Tonight we read the 19th letter of the Saint to the young Anastasia and the beginning of the 20th. Theophan finally comes to the point of describing for her the seed of inner confusion that we experience as human beings, our ancestral sin. We struggle with a disordered state, a disease, that has become deeply rooted within us and given rise to the worst of destructive forces - the passions. It is not natural! In other words, God has not created us in this fashion. Our forebearers took a path that led them away from God and, as it were, casts the gifts that He had bestowed upon them back in His face. They treated God not as benevolent and loving but as an obstacle to their happiness. The loss was immeasurable. Theophan wants Anastasia to have as her deepest conviction the fact that this disorderliness is not what God intended. She must fight against the view that there is no hope for a cure, that there is no hope for the dignity of the humanity to be restored. This must be our fight as well. The passions destroyed our consciousness of self and freedom. In the face of this we must make our one goal in life to abide in God in every way and to rejoice in Him alone.
Text of chat during the group:
00:47:43 Mary Schott: Is it not "natural" because the loss of preternatural gifts?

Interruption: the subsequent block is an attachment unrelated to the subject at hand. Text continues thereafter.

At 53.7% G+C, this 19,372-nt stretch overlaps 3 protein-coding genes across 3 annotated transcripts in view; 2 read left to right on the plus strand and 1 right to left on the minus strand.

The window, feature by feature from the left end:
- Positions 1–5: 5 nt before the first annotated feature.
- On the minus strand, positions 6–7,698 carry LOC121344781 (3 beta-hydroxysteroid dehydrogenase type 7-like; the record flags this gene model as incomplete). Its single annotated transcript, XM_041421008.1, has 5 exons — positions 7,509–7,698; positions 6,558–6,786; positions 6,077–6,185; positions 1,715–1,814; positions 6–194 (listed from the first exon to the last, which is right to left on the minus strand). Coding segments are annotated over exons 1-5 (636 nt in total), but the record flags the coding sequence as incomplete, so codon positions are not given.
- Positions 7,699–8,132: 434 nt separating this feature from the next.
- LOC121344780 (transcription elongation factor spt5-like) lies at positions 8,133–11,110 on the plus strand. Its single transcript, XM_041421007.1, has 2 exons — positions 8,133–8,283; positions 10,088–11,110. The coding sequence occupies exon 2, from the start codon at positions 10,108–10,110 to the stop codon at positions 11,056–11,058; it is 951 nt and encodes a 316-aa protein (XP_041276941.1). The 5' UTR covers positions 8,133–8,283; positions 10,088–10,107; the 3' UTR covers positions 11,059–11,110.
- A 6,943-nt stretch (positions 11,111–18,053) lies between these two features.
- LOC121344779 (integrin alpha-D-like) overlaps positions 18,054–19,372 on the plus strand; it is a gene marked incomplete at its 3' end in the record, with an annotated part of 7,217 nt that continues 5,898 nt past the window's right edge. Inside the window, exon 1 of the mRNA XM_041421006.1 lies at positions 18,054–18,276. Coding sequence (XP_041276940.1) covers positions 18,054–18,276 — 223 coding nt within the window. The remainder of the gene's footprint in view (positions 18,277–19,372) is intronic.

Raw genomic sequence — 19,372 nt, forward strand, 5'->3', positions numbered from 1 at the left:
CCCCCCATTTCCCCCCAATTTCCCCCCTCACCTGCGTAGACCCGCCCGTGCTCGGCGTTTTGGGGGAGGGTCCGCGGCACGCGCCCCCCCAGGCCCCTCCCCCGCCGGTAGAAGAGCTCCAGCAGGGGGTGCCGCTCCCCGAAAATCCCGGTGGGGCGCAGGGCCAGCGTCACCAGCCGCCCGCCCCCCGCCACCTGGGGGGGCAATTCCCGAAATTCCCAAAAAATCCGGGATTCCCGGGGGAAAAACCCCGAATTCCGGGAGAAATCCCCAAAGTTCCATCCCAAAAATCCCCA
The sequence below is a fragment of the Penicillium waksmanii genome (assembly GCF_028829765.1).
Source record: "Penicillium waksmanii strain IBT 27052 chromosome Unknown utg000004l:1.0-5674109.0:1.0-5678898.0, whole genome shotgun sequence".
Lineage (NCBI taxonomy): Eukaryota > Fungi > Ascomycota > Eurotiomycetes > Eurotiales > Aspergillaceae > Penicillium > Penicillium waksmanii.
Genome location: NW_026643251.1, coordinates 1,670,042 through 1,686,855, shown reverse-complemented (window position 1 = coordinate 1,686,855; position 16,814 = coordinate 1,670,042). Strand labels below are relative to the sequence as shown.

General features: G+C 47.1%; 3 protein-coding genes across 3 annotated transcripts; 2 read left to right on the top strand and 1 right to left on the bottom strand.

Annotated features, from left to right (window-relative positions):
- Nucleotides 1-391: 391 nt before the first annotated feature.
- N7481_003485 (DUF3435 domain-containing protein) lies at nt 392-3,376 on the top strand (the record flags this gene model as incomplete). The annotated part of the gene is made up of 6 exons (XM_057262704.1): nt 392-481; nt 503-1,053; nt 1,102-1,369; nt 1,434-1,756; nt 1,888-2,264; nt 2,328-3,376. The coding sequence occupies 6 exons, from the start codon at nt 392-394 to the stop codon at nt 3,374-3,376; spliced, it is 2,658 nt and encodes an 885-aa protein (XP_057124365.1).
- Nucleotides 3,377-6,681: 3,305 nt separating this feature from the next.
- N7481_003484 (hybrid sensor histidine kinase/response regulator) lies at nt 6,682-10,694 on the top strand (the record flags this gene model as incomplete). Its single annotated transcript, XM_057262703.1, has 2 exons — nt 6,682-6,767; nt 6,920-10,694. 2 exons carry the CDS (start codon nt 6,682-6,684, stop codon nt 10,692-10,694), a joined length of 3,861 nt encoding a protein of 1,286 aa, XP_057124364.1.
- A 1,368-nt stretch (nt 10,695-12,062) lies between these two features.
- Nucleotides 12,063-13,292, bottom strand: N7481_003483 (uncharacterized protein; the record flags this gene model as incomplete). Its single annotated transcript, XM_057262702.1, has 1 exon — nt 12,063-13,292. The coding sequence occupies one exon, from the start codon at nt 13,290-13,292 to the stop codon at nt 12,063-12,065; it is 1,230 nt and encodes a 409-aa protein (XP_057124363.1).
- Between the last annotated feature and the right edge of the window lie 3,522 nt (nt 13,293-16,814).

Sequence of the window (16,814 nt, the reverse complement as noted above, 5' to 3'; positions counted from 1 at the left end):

00:52:24 Eric Williams: If you want to read a saint who doesn't make *anything* sound easy, I highly recommend Ephraim the Syrian. :)
00:59:46 Fr. John (Ivan) Chirovsky: I think that "loss of preternatural gifts" is a western term or concept. Generally speaking Eastern Christian authors speak or write from the point of view that sin makes us sub-natural whereas holiness is natural to the human condition. One has to translate in the back of one's mind ... in the west the term "supernatural" is used where Easterners use "natural", and the western "natural" is "sub-natural" in the East.
01:08:45 Joe and Larissa Tristano: Fr John, agreed, amartyia, Greek for sin means to “miss the mark” - the passions are birth defects of the soul
01:08:53 Fr. John (Ivan) Chirovsky: ...and so, in the East, a "sub-natural" human being is thus "sub-human" or "inhumane", and the holy person is "natural" and "human".
01:09:10 Joe and Larissa Tristano: Yes! Christ being THE Human!
01:09:19 Fr. John (Ivan) Chirovsky: exactly!!!
01:15:09 carolnypaver: Holy gifts to holy people….
01:21:18 Mary McLeod: Thanks everyone!